The New CCD
My decades old encounter with CCD mirrored many of the mysterious bee plagues of the past.
- it occurred suddenly without any apparent symptoms
- healthy, well-feed, prosperous hives were decimated
- hives full of brood, feed and bees were suddenly left empty of bees
- whole beeyards would be affected at the same time
- a few hives in a yard would completely escape any effects
- remaining hives had no interest in robbing out affected hives
- the disease would ‘disappear’ as quickly as it had appeared
Older literature often referred to this phenomena as disappearing disease.
I had moved my bees from a commercial beeyard to my own location. Things started off wet but overall it wasn’t a particularly good year. The colonies shut down after the yellow sweet clover flow.
They continued to languish for the rest of the season. Overwintered poorly and suffered extensive queen losses.
The New CCD
This season, it was time for a reboot. Surviving hives were completely split up and requeened. The splits had honey and were continually fed sugar and pollen substitute.
From past experience, I expected the bees to quickly expand and by seasons end to fill two deep boxes with enough feed to overwinter on. But that’s not what happened. Despite low varroa mite counts and no initial sign of disease, they continued to languish. As the season progressed:
- they looked and smelled good
- no crawlers, K-wings, spotty brood
- they showed little to no interest in the sugar or pollen substitute even when outside resources were scarce
- hives with frames from the commercial beekeeper eventually developed a non-bwguyescript foulbrood disease
- brood volume looked good for the size of the colony. But colony bee populations didn’t increase with time
It appears that through time, most of the adult bee population gradually disappear without leaving a trace. There were always enough bees to cover the brood frames and a frame or two more. But hatching brood never expanded the cluster.
Five frame splits without any disease grew to seven frames by seasons end. And those with the non-bwguyescript brood disease shrank to four frames.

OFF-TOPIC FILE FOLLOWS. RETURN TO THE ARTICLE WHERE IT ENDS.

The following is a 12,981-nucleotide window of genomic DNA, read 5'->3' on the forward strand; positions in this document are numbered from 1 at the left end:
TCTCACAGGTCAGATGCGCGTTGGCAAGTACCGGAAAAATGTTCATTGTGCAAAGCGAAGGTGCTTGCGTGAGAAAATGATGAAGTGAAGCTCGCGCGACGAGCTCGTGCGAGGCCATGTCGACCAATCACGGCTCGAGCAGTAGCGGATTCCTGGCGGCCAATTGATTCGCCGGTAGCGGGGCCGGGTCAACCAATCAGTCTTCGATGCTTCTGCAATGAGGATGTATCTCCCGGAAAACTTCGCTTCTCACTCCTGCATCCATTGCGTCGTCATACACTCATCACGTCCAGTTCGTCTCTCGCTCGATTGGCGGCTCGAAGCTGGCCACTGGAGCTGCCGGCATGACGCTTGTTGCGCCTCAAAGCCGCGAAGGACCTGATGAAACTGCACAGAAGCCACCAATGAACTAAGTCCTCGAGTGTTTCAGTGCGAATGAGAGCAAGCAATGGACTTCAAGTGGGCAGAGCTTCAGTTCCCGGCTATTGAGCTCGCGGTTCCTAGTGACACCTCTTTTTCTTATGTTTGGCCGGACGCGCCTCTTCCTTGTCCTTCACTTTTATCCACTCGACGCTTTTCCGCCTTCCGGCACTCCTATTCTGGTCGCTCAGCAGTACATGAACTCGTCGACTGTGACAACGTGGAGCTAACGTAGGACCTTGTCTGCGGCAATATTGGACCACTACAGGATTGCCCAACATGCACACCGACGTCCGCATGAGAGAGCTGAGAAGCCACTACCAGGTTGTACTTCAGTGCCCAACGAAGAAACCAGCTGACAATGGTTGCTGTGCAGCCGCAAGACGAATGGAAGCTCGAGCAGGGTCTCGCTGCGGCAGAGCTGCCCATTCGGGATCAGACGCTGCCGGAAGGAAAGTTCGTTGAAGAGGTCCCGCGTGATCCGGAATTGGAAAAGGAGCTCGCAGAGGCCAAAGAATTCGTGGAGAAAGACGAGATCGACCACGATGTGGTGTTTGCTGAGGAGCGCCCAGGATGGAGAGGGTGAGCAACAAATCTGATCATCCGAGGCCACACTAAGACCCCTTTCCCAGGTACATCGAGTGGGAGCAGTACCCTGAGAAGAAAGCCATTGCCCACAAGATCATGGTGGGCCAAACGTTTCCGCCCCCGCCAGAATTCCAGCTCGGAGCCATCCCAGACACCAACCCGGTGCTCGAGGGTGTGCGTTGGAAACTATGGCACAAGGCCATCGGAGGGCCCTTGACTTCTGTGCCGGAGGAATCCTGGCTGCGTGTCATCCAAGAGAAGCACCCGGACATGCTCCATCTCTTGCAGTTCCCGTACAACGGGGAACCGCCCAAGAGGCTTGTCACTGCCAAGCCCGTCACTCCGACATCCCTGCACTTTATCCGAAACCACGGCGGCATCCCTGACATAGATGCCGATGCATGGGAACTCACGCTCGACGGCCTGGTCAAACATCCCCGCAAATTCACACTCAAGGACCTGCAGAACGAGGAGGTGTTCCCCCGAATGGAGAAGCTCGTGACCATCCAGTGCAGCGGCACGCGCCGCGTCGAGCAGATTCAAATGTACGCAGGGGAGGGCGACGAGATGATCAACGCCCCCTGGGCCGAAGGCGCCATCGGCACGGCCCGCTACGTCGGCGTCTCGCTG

It’s a slow motion kind of CCD and unlike anything I’ve experienced before. And it’s just exactly like the virus impacts Randy Oliver is describing in his ‘Sick Bees’ articles in the American Bee Journal.
It’s a New Day
Unlike the old CCD which abruptly appeared and disappeared, Slow Mo CCD appears to persist. Some research indicates that the combination of a virus and nosema ceranea is causing this malady.
How will most beekeepers respond? I suspect much like they did with chalkbrood, tracheal and varroa mites. They will seek some way to treat their hives and much experimentation and illegal chemical use will follow. Then, they will run even faster on the pesticide treadmill with it’s short term gains and long term consequences.
Some have already started down that pathway. A commercial beekeeper I worked for routinely sprays his hives with Fumidil. And that’s a most dangerous practice for both the beekeeper and the honey consuming public because fumagillin is both carcinogenic and genotoxic.
So what’s a natural beekeeper to do? What we’ve always done! And that’s to use the same methods that were used to overcome chalkbrood, tracheal and varroa mites without jumping on the pesticide treadmill. There will be some negative short term consequences. But if the past is any indication, the long term gains will be well worth the effort.